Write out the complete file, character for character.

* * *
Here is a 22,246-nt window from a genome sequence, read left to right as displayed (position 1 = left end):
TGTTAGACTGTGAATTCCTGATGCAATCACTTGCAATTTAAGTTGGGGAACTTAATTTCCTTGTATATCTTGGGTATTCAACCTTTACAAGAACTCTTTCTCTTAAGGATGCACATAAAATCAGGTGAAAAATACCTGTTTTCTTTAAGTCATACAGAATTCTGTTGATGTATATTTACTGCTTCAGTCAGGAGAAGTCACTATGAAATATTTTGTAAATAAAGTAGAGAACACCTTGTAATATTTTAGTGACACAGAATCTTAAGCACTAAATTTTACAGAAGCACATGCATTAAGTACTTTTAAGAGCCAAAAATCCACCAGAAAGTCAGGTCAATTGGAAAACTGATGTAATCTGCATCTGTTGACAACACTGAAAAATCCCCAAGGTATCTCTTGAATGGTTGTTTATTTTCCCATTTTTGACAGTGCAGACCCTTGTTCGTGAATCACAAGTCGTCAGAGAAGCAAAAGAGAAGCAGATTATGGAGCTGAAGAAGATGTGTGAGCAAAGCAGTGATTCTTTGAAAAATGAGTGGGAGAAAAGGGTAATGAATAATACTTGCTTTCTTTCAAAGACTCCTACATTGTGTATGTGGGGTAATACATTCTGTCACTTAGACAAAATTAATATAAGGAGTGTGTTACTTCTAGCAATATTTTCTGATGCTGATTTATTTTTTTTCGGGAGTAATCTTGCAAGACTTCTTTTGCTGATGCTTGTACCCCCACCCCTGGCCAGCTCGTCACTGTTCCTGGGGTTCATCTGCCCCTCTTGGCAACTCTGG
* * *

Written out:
Here is a 22,246-nt window from a genome sequence, read left to right as displayed (position 1 = left end):
TGTTAGACTGTGAATTCCTGATGCAATCACTTGCAATTTAAGTTGGGGAACTTAATTTCCTTGTATATCTTGGGTATTCAACCTTTACAAGAACTCTTTCTCTTAAGGATGCACATAAAATCAGGTGAAAAATACCTGTTTTCTTTAAGTCATACAGAATTCTGTTGATGTATATTTACTGCTTCAGTCAGGAGAAGTCACTATGAAATATTTTGTAAATAAAGTAGAGAACACCTTGTAATATTTTAGTGACACAGAATCTTAAGCACTAAATTTTACAGAAGCACATGCATTAAGTACTTTTAAGAGCCAAAAATCCACCAGAAAGTCAGGTCAATTGGAAAACTGATGTAATCTGCATCTGTTGACAACACTGAAAAATCCCCAAGGTATCTCTTGAATGGTTGTTTATTTTCCCATTTTTGACAGTGCAGACCCTTGTTCGTGAATCACAAGTCGTCAGAGAAGCAAAAGAGAAGCAGATTATGGAGCTGAAGAAGATGTGTGAGCAAAGCAGTGATTCTTTGAAAAATGAGTGGGAGAAAAGGGTAATGAATAATACTTGCTTTCTTTCAAAGACTCCTACATTGTGTATGTGGGGTAATACATTCTGTCACTTAGACAAAATTAATATAAGGAGTGTGTTACTTCTAGCAATATTTTCTGATGCTGATTTATTTTTTTTCGGGAGTAATCTTGCAAGACTTCTTTTGCTGATGCTTGTACCCCCACCCCTGGCCAGCTCGTCACTGTTCCTGGGGTTCATCTGCCCCTCTTGGCAACTCTGG